If I build a strong team, am I abdicating power or control?
When you build a sense of teamwork, you are not abdicating power or control. While teamwork works best in a climate of participation or, better yet, shared leadership (think "empowerment), it isn't mandatory. This is a decision that you make as team leader, and this is a role that you can retain or share, as you wish. The key is making sure that employees understand the ground rules by which teamwork is practiced.
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Some management thinkers might disagree with the paragraph above. They would argue that the more control a person has in an organization, the more power that person will have to relinquish to run an effective team. For instance, as a manager, relinquishing control, they would argue, means deliberately holding back on your point of view and allowing your team's members to spend time searching for the right answer, rather than providing it for them. This is true only if you want that kind of relationship with your team.
What are my responsibilities as team leader?
As a team manager, your major responsibility is to model the behaviors and attitudes that you want to see within the team. For one, you need to share information with your team, just as you expect members to exchange information with one another. If you share information with just a few members of the team, then it shouldn't come as a surprise that members of your staff hoard information from one another and even question this thing you talk about called "teamwork."
As team leader, you need to show respect for each member and the unique contribution each person makes to the team effort. Recognize that all your team's members have the right to their own opinions. You don't have to agree with them but you do need to recognize that the opinions are valid for the individuals who hold them. And praise and encourage everyone.
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When you first form a team, expect that there will be some doubt about your willingness to model the behaviors described above. You have to devote time and attention to building an atmosphere of mutual support, encouragement, communication, and approval. Encourage your people to have fun. Laughter brings people together, and it's a great stress-buster.
In time, as employees get used to the idea of collaboration and cooperation as a team, the group will begin to settle in and settle down. But don't imagine that your work is over. It's just the beginning. You need to continue to treat everyone equally, with equal respect. Never forget to say thank you. Celebrate individual successes and, also, a team success—because everyone contributed in one way or another
Why is it important to have diversity within my team?
A diverse group provides a greater mix of viewpoints or perceptions and strengthens the team's overall processes of ideation and creativity. It doesn't matter team members' seniority, age, sex, race, ethnicity, national origin, or physical status. Pulling these individuals together gives the team the chance to capitalize on the unique strengths of the individual members while respecting their diversity in the process.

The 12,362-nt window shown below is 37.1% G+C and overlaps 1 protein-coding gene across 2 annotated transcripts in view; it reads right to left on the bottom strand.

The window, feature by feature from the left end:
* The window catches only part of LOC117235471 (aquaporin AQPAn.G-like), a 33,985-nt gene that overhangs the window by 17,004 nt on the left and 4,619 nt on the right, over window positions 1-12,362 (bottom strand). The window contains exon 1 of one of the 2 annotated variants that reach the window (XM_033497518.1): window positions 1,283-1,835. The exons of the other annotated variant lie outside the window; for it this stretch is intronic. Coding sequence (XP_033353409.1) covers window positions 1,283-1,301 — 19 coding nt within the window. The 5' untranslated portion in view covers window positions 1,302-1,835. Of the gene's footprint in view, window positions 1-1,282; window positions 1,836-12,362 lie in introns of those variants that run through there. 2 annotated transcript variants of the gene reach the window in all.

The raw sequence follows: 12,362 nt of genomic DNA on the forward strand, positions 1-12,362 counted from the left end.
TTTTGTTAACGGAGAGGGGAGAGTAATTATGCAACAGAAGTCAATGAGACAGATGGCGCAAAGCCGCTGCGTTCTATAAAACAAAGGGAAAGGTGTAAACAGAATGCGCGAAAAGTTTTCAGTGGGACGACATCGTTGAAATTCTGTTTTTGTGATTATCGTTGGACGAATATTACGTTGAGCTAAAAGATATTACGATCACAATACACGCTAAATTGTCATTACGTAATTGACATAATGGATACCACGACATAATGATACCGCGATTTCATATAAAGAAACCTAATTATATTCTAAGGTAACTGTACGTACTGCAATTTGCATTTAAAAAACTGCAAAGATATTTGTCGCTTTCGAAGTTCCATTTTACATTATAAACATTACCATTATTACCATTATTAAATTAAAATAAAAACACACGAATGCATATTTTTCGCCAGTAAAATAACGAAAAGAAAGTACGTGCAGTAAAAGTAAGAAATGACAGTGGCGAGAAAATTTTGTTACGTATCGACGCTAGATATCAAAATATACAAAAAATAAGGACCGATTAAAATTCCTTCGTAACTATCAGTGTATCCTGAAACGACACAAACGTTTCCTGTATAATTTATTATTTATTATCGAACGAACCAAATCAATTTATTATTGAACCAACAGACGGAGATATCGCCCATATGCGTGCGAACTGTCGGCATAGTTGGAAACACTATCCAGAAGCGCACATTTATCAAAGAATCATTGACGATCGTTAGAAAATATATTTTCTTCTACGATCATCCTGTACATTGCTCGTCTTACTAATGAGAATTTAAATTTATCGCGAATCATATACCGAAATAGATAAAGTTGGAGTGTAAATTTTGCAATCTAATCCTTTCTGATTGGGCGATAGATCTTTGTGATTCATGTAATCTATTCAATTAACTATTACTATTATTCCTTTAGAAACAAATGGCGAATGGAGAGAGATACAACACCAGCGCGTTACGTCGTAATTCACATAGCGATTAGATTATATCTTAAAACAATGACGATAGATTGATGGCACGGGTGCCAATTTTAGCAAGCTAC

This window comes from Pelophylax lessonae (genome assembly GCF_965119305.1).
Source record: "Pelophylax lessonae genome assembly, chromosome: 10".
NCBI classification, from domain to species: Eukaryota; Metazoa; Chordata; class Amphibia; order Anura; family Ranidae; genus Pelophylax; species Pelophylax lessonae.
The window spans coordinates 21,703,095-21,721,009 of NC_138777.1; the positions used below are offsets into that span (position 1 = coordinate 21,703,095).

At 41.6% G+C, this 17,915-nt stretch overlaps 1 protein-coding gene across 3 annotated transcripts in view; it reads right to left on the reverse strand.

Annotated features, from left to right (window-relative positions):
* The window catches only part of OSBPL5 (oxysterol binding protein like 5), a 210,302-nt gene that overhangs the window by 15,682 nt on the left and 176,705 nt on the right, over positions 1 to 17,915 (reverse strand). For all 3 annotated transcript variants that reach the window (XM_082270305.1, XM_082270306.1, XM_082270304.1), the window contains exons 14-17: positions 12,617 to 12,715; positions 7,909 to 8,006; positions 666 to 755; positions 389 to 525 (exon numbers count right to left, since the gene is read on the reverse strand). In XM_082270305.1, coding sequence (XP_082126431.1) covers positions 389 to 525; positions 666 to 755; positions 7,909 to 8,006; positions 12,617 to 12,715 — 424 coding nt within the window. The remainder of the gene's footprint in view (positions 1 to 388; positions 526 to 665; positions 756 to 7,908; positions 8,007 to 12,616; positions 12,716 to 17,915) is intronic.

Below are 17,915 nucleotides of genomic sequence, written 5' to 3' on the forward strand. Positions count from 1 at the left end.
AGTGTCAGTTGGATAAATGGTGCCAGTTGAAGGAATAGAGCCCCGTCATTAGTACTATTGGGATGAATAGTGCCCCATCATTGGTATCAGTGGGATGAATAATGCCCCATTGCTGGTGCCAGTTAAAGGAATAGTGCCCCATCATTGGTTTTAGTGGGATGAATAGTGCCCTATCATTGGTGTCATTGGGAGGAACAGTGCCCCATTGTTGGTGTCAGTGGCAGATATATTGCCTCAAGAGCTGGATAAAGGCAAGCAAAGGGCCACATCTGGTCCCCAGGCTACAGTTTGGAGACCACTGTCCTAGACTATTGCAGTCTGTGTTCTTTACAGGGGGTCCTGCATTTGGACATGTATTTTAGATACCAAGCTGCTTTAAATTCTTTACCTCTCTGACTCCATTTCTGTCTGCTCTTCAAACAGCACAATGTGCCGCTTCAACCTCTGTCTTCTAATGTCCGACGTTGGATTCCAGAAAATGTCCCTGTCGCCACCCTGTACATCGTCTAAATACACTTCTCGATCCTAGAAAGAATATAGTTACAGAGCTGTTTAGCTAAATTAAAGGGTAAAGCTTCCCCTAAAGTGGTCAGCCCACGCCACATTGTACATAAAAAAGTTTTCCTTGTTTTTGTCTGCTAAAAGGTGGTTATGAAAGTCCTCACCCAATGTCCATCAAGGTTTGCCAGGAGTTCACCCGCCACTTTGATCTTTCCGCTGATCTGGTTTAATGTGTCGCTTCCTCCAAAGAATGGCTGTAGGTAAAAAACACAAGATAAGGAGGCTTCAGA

What are the four stages of cross-functional teams?
The four stages of cross-functional teams are:
Some management gurus say there is even a fifth stage, mourning.
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The first stage is forming, during which you need to finalize the team's mission and work with team members to get agreement about what is acceptable team behavior. While there may be some disagreements over leadership and team governance, you can expect most differences to focus on the team mission.
The second stage—storming—is the phase in which you can expect conflicts to arise among members. As ideas are shared and action plans are developed, proprietary feelings will arise about people's ideas and turf. Aware of such problems' likelihood, you should attempt to exert greater control during this phase of the team process. Knowledgeable about which members bring sensitive egos to the group, you also are more likely to be more responsive to member needs for recognition. Thus this stage isn't traumatic for team members.
During the third phase—norming—you can expect group members to really get down to business. They will take on informal roles as well as formal assignments. For instance, one member may emerge as an organizational leader, skilled at determining what needs to get done and when, and able to get everyone pulling in the right direction. Another member might emerge as a writer-reporter, not only keeping the group's minutes but also taking on a major role in the writing of the final group report. Many members prove themselves to be quiet followers, and you know that a key responsibility to these team members is to provide a supportive environment in which they will feel comfortable sharing their ideas and opinions.
As members play to each other's strengths and work in concert, a cross-functional team enters the fourth and final phase of team management—performing. This phase ends in completion of the team project.
Some management gurus talk about a fifth phase—mourning—as team members separate and focus fully, again, on their full-time jobs. If the team's project was exciting and very successful, some team members will find its end as stressful as its beginning.
Sustaining ties with members and keeping them informed of progress toward completion of action plans set by the group will make the mourning period easier on these individuals.